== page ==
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Blackberry Smoke announces acoustic set

Thursday, July 19, 2018 – Blackberry Smoke will release "The Southern Ground Sessions" EP on Oct. 26.

Created as an accompaniment to their new album, "Find A Light," the six-song EP was recorded live at Southern Ground studio in Nashville. The disc features acoustic versions of five album tracks plus their take of Tom Petty's "You Got Lucky" featuring Amanda Shires.

"Run Away From It All" was released today as a stream and video.

Lead singer Charlie Starr said, "It felt really cool to come back to Southern Ground Studios and play music with some good friends. It was like stripping it down and playing in the living room."

The track list is:
1. Run Away From It All
2. Medicate My Mind
3. Let Me Down Easy (featuring Amanda Shires)
4. Best Seat In The House
5. You Got Lucky (featuring Shires)
6. Mother Mountain (featuring Oliver Wood)

Blackberry Smoke is Starr (vocals, guitar), Richard Turner (bass, vocals), Brit Turner (drums), Paul Jackson (guitar, vocals) and Brandon Still (keyboards).

Since their debut in 2004, the band has independently released six full-length records and has toured heavily.

The band will continue to tour extensively throughout 2018, including two shows at New York's Irving Plaza on Sept. 7 and 8 as well as their newly announced "Brothers and Sisters Holiday Homecoming show" at Atlanta's The Tabernacle on Nov. 23. They will also perform several shows this fall as part of the U.K./European leg of the "Find A Light" tour.

More news for Blackberry Smoke

CD reviews for Blackberry Smoke

The Southern Ground Sessions CD review - The Southern Ground Sessions
Blackberry Smoke's "The Southern Ground Sessions" EP is five versions of songs from the band's recent "Find a Light" album, along with a cover of Tom Petty's "You Got Lucky," which also features vocalist/violinist Amanda Shires. The project takes its name from the Southern Ground studio in Nashville, and this band, which can ramp up its music to Southern rock power - especially in concert - takes a few moments to quiet things down. »»»
Find a Light CD review - Find a Light
Blackberry Smoke will never fit the mold of a mainstream country act the way, say, Midland has done. They love to rock way too much to ever tamp it down permanently. And the aptly named "The Crooked Kind" follows a rollicking, rock & roll path that feels like just the right road. With that said, though, there are moments during "Find A Light" where Blackberry Smoke softens the sonic nicely and naturally. "Medicate My Mind," for instance, rocks to a likeable, gentle groove. »»»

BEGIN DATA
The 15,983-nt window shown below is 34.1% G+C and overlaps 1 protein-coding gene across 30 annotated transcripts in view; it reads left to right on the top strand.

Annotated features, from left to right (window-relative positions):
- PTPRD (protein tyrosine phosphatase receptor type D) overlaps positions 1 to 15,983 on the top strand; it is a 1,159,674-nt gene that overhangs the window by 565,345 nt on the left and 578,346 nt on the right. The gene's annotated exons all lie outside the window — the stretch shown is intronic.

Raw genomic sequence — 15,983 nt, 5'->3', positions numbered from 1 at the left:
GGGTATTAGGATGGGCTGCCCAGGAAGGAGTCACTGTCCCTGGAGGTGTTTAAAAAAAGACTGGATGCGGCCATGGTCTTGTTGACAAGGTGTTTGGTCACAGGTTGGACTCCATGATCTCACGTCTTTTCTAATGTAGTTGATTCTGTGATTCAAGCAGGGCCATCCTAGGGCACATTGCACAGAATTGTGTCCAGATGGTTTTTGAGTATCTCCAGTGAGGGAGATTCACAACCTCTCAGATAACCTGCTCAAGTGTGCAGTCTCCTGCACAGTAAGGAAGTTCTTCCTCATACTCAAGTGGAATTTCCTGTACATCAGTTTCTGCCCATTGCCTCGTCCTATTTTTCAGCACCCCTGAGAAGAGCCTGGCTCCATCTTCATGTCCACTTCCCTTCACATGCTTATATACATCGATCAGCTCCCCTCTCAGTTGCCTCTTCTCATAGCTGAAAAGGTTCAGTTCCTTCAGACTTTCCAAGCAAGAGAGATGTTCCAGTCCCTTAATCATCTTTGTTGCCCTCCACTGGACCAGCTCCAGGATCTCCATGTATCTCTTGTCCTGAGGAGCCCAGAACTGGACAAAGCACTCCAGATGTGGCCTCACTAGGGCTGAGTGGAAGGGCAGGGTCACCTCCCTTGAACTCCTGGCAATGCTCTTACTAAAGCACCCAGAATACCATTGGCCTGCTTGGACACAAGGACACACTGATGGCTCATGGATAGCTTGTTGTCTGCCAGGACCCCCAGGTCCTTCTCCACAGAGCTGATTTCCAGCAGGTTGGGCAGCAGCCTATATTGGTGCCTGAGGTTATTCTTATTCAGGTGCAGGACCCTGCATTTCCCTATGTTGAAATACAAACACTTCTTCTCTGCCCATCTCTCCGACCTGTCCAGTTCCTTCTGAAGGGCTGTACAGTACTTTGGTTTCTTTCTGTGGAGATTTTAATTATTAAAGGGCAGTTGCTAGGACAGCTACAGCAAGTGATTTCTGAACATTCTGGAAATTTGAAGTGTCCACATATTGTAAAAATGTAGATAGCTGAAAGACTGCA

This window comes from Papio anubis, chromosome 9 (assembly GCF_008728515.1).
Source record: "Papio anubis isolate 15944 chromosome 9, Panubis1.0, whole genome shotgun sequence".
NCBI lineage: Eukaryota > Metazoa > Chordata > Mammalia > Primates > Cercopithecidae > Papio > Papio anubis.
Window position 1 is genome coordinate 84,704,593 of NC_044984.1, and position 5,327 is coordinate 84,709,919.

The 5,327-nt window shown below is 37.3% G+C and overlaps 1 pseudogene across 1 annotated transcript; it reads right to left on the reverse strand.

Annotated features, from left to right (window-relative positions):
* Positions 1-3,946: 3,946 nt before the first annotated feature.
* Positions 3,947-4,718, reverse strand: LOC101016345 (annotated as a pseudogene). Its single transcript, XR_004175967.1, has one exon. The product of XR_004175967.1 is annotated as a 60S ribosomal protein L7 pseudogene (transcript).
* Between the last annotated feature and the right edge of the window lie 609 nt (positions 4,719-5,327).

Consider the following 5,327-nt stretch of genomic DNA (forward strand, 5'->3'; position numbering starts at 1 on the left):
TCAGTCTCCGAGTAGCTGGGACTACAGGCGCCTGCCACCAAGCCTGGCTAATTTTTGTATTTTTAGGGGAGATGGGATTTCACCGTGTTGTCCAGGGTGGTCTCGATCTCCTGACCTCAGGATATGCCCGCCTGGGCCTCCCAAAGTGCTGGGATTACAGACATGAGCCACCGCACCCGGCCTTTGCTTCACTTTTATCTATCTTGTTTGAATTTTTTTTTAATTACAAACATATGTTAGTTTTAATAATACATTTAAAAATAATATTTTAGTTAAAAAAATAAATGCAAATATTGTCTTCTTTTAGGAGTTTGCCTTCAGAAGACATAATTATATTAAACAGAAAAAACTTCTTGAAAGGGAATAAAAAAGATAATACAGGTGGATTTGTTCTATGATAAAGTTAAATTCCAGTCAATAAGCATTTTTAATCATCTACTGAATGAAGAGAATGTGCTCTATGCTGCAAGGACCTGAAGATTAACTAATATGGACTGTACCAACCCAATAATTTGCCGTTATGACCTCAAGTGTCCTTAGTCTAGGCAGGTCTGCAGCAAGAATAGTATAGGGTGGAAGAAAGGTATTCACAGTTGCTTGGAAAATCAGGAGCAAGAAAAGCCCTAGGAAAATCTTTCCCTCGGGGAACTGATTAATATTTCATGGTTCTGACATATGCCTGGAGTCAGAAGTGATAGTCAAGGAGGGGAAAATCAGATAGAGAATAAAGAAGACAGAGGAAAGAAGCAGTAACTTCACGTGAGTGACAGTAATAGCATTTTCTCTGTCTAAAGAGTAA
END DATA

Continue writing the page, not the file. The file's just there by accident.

Like An Arrow CD review - Like An Arrow
Blackberry Smoke may never fit into any country music traditionalist's definition of true country music. The guitars are too loud and the there's far more boogie than twang in the act's sound. Nevertheless, this act fits squarely into the description of fine Southern rock. "Like an Arrow" hits all the right stylistic marks. "The Good Life," for instance, doesn't align itself with many of the usual sonic elements of a country song, but its lyric - all about »»»
Editorial: Walking the talk – When names like Hank Williams, Johnny Cash, Waylon and the Hag are invoked, you're talking hard core country. These are the touchstones of country , the guys who made country music what it was and still is (or maybe can be). When these folks would sing about being down-and-out and the rough-and-tumble, they knew of what they were singing about. Fast forward a few years to the country singers of today. »»»
Concert Review: Combs, Gill, Harris, Crow comprise one final musical platter – Vince Gill played host to an entertaining guitar pull, a show which also featured his longtime friend, Emmylou Harris, slightly newer friend Sheryl Crow and brand-new friend Luke Combs. Gill joked from the outset that this All for the Hall fundraising show needed Combs to sell tickets, and by the audience's response, it was clear many came only to see Combs.... »»»
Concert Review: Stapleton shows his traditional roots – Chris Stapleton's All-American Road show feels like a singular mission to rid the genre of the bro country scourge that has plagued it for years. He came out with a blazing one-two punch of "Second One To Know" and "Without Your Love" and packed a stadium sized onslaught into a 9,000-seat arena. He never once veered from his... »»»
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